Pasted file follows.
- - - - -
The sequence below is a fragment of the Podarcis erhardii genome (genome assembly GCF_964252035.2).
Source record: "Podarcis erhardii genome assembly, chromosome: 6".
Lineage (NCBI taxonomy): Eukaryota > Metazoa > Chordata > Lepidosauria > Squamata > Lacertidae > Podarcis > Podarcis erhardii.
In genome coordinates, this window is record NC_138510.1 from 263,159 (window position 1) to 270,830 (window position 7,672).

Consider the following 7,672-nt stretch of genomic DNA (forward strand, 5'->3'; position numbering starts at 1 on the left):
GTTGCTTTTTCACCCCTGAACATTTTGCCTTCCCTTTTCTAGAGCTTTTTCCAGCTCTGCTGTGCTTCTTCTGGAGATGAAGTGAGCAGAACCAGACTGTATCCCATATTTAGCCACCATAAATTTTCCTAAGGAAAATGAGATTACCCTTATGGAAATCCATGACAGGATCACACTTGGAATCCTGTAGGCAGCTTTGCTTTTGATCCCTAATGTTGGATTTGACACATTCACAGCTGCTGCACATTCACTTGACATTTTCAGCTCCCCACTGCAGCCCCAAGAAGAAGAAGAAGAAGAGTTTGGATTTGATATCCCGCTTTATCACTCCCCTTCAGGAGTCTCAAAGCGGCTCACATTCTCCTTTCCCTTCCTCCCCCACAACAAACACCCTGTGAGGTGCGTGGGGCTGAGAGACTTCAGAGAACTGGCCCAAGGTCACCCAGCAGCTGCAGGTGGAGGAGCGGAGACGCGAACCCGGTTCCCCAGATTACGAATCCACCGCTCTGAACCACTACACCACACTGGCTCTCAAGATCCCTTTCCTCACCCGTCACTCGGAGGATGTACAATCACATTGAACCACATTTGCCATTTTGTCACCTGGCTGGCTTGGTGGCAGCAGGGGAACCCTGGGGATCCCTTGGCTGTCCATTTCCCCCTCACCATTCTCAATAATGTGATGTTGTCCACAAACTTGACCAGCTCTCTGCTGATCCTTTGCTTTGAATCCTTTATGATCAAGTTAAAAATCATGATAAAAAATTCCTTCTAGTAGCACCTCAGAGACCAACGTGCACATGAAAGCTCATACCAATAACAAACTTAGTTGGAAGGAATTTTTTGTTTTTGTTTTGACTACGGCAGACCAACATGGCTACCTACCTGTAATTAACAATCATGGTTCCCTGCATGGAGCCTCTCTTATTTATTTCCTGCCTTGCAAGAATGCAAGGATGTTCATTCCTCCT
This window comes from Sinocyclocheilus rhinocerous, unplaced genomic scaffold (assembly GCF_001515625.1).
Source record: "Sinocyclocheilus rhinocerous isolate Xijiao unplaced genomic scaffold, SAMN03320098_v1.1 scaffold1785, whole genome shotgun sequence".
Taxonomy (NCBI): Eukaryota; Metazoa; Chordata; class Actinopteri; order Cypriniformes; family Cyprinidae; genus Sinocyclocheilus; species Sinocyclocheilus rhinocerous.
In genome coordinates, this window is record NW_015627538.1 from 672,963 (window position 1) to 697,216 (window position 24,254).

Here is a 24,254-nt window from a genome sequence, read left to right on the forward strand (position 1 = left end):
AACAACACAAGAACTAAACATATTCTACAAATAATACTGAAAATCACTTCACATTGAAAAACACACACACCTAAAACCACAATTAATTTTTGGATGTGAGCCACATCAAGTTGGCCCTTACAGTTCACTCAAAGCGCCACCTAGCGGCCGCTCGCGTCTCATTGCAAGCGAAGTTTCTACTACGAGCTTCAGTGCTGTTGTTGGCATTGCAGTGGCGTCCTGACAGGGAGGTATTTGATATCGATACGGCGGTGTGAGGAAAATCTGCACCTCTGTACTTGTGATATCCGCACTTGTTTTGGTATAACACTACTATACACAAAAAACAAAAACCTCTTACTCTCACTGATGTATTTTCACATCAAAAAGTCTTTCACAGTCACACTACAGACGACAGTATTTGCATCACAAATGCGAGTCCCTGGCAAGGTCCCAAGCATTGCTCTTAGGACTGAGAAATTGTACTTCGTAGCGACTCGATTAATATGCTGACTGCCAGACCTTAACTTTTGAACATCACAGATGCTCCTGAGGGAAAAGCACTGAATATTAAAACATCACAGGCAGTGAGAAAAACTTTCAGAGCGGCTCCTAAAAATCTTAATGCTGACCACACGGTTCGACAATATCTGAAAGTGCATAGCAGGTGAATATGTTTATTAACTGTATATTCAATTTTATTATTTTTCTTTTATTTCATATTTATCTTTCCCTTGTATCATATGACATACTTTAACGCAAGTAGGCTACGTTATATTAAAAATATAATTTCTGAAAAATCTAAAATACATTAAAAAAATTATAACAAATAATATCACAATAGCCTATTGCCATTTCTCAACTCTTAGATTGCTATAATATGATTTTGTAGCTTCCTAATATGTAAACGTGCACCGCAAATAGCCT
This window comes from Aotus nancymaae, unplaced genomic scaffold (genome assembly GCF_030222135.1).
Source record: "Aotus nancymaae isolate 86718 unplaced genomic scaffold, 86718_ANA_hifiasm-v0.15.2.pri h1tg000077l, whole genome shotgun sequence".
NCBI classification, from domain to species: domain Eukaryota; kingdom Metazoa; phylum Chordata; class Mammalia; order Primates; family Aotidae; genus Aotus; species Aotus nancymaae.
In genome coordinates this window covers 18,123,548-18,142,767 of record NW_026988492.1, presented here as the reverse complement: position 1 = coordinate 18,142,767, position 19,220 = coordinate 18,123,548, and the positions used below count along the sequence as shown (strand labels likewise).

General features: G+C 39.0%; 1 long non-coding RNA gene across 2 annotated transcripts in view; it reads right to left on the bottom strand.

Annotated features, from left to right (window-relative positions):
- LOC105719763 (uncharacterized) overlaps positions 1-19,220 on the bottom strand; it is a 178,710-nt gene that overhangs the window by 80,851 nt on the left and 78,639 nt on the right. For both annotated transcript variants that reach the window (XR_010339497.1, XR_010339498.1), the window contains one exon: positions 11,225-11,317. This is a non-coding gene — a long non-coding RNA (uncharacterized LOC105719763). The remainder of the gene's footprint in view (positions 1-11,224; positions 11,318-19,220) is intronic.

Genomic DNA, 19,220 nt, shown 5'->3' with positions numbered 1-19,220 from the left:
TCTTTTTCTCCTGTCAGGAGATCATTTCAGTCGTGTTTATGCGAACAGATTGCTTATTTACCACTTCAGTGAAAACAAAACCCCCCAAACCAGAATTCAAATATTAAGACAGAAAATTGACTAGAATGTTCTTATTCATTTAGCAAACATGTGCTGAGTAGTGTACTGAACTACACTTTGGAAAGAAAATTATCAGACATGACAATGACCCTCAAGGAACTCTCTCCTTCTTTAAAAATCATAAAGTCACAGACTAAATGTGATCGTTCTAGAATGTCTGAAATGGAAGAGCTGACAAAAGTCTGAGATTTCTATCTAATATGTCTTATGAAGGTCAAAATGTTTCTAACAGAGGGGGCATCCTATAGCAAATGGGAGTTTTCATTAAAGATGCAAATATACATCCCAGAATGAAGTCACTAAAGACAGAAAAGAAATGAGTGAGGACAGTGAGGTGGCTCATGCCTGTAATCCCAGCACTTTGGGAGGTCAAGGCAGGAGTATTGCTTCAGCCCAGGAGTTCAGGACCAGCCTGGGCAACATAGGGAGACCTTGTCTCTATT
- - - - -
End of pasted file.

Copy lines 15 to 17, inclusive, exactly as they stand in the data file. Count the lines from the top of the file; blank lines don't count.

NCBI classification, from domain to species: domain Eukaryota; kingdom Metazoa; phylum Chordata; class Mammalia; order Primates; family Aotidae; genus Aotus; species Aotus nancymaae.
In genome coordinates this window covers 18,123,548-18,142,767 of record NW_026988492.1, presented here as the reverse complement: position 1 = coordinate 18,142,767, position 19,220 = coordinate 18,123,548, and the positions used below count along the sequence as shown (strand labels likewise).

General features: G+C 39.0%; 1 long non-coding RNA gene across 2 annotated transcripts in view; it reads right to left on the bottom strand.